The science of textual criticism is a field of inquiry that has been invaluable in ascertaining the original reading of the New Testament text. Textual criticism involves “the ascertainment of the true form of a literary work, as originally composed and written down by its author.”1 The fact that the original autographs do not exist,2 and that only copies of copies of copies of the original documents have survived, has led some falsely to conclude that the original reading of the New Testament documents cannot be determined. For example, Mormons frequently attempt to establish the superiority of the Book of Mormon over the Bible by insisting that the Bible has been corrupted through the centuries in the process of translation (a contention shared by Islam in its attempt to explain the Bible’s frequent contradiction of the Quran). However, a venture into the fascinating world of textual criticism dispels this premature and uninformed conclusion.
The task of textual critics—those who study the extant manuscript evidence that attests to the text of the New Testament—is to examine textual variants (i.e., conflicting readings between manuscripts involving a word, verse, or verses) in an effort to reconstruct the original reading of the text. What has this field of inquiry concluded with regard to the integrity and genuineness of the Bible?

IS THE OLD TESTAMENT STILL RELIABLE?3

If there are scribal errors in today’s manuscript copies of the Old Testament, many wonder how we can be certain the text of the Bible was transmitted faithfully across the centuries. Is it not possible that it was corrupted so that its form in our present Bible is drastically different from the original source?
The accuracy of the Old Testament text was demonstrated forcefully by the discovery of the Dead Sea scrolls. Prior to 1947, the oldest Hebrew manuscripts of significant length did not date earlier than the ninth century A.D. However, when the Dead Sea scrolls were found (containing portions of all Old Testament books except Esther), this discovery pushed the record of the Old Testament text back almost 1,000 years. These copies were produced sometime between 200 B.C. and A.D. 100. One scroll found in the Qumran caves was of particular importance. It was a scroll of the book of Isaiah, which had only a few words missing. What was amazing about this scroll is that when it was compared to the text of Isaiah produced 900 years after it, the two matched almost word for word, with only a few small variations. In commenting on this comparative reading of the two texts, A.W. Adams observed:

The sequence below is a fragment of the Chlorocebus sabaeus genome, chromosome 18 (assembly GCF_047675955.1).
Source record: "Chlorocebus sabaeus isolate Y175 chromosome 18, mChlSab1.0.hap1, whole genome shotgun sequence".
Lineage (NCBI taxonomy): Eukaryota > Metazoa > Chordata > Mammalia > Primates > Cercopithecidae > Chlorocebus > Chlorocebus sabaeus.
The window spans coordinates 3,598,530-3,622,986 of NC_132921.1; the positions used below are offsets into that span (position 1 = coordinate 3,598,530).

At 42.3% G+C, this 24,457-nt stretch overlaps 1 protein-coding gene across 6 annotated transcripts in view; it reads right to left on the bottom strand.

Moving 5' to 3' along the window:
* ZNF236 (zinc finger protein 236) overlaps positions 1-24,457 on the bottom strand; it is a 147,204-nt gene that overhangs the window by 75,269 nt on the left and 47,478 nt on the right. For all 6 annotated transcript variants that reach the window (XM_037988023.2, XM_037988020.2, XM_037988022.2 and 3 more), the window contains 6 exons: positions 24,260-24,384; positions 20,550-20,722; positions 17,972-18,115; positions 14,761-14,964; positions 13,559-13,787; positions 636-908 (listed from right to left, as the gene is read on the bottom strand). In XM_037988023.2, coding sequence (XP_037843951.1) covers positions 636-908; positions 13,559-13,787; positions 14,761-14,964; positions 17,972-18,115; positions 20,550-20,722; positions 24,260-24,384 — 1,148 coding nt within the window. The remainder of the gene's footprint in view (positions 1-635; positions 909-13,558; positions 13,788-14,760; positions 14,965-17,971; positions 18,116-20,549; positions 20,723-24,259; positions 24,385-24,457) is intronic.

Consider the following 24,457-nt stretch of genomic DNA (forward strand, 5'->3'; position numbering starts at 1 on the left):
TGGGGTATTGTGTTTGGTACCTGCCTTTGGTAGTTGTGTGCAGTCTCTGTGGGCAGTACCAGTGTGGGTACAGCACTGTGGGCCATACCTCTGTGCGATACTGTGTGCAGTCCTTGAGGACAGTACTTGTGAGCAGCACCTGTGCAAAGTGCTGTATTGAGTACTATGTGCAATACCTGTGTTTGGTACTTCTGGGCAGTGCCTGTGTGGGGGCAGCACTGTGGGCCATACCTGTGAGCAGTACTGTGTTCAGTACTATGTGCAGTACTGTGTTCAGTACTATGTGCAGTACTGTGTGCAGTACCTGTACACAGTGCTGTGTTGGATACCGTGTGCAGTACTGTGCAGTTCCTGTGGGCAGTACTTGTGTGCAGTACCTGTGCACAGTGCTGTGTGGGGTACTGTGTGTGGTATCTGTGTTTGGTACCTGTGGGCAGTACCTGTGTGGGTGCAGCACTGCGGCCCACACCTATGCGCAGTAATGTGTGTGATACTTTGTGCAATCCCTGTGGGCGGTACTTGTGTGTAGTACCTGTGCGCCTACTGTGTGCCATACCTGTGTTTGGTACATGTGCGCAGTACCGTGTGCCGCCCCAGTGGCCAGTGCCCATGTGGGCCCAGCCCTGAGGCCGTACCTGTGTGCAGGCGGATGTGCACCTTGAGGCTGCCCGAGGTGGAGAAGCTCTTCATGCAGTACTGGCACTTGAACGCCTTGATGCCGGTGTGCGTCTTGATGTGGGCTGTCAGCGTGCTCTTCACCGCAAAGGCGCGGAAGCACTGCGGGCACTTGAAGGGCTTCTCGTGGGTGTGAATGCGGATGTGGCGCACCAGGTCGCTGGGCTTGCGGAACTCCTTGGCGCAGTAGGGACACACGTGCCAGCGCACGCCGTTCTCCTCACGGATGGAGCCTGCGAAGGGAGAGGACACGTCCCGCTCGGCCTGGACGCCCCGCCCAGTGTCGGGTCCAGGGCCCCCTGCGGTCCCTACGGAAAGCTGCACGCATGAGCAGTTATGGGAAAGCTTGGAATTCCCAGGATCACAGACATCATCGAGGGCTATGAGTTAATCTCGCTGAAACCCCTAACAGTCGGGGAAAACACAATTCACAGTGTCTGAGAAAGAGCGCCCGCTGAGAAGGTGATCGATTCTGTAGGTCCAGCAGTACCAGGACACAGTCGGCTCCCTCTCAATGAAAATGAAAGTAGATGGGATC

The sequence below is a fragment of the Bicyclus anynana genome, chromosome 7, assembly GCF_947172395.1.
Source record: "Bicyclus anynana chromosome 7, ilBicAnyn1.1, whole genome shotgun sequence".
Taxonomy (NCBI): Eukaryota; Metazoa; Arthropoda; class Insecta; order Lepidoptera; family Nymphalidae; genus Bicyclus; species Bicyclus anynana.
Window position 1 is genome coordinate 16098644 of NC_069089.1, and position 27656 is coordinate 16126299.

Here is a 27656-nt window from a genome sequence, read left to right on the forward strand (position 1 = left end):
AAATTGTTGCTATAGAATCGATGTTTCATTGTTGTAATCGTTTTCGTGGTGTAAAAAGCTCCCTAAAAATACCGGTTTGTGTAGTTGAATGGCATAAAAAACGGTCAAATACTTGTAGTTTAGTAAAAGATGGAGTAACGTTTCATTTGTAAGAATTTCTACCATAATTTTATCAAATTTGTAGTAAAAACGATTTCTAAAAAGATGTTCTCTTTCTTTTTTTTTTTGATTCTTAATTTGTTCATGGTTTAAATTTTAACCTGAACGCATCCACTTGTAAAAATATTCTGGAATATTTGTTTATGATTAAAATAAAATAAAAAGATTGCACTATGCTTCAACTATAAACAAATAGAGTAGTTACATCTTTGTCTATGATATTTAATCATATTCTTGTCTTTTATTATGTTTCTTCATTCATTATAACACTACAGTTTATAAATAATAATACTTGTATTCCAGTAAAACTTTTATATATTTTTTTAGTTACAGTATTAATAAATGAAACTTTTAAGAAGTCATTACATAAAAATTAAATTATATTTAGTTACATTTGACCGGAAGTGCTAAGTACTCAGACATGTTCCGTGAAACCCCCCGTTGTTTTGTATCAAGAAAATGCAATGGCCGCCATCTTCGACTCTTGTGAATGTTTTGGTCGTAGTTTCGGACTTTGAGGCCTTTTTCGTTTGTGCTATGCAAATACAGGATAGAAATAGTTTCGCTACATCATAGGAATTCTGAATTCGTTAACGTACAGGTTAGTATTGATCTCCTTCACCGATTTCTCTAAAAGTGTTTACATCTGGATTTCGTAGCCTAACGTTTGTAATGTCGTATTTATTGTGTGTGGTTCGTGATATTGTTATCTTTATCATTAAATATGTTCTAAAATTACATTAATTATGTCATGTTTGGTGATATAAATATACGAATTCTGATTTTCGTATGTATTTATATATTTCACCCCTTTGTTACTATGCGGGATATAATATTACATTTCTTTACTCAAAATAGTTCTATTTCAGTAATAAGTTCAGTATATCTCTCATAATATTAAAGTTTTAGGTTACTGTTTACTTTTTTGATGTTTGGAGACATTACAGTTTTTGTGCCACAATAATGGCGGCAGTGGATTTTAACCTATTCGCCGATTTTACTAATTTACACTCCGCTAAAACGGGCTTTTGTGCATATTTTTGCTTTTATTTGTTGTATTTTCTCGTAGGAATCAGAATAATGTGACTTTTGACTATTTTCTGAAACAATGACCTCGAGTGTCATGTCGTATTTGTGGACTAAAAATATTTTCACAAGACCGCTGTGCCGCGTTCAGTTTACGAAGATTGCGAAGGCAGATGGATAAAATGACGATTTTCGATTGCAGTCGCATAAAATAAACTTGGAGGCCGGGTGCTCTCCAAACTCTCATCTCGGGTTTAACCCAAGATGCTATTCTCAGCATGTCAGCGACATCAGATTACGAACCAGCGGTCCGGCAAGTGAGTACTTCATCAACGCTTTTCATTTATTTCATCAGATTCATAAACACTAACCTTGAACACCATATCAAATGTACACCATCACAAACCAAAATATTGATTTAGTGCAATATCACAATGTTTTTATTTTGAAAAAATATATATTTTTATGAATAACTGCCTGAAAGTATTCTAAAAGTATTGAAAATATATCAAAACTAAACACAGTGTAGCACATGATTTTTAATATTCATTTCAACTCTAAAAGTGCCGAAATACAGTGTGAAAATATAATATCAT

The close agreement of the second Isaiah Scroll from the Dead Sea with the manuscripts of the ninth and tenth centuries shows how carefully the text tradition which they represent has been preserved…. We may therefore be satisfied that the text of our Old Testament has been handed down in one line without serious change since the beginning of the Christian era and even before.4
Amazingly, a comparison of the standard Hebrew texts with that of the Dead Sea scrolls has revealed that the two are virtually identical. The variations (about 5%) occurred only in minor spelling differences and minute copyists’ mistakes. Thus, as Rene Pach√© noted: “Since it can be demonstrated that the text of the Old Testament was accurately transmitted for the last 2,000 years, one may reasonably suppose that it had been so transmitted from the beginning.”5
Even within the various passages of Scripture, numerous references to copies of the written Word of God can be found. A copy of the “book of the law” was discovered in the Temple during the days of King Josiah (c. 621 B.C.), thus demonstrating that Moses’ writings had been protected over a span of almost 1,000 years (2 Kings 22). Other Old Testament passages speak of the maintenance of the Holy Writings across the years (Jeremiah 36; Ezra 7:14; Nehemiah 8:1-18).
During Jesus’ personal ministry, He read from a scroll of Isaiah in the synagogue at Nazareth, and called it “Scripture” (Luke 4:16-21)—a technical term employed in the Bible for a divine writing. Jesus endorsed the truth that the Old Testament Scriptures had been preserved faithfully. Even though Jesus read from a copy of Isaiah, He still considered it the Word of God. Hence, Scripture had been preserved faithfully in written form. Furthermore, even though Jesus condemned the scribes of His day for their many sins, never did He even intimate they were unfaithful in their work as scribes. Indeed, Jesus gave approval not only to copies, but even to translations (e.g., the Septuagint) of the Old Testament by reading and quoting from them.
One of the great language scholars of the Old Testament text was Dr. Robert Dick Wilson. A master of over 35 languages, Wilson carefully compared the text of the Old Testament with inscriptions on ancient monuments. As a result of his research, he declared: “We are scientifically certain that we have substantially the same text that was in the possession of Christ and the apostles and, so far as anybody knows, the same as that written by the original composers of the Old Testament documents.”6

IS THE NEW TESTAMENT STILL RELIABLE?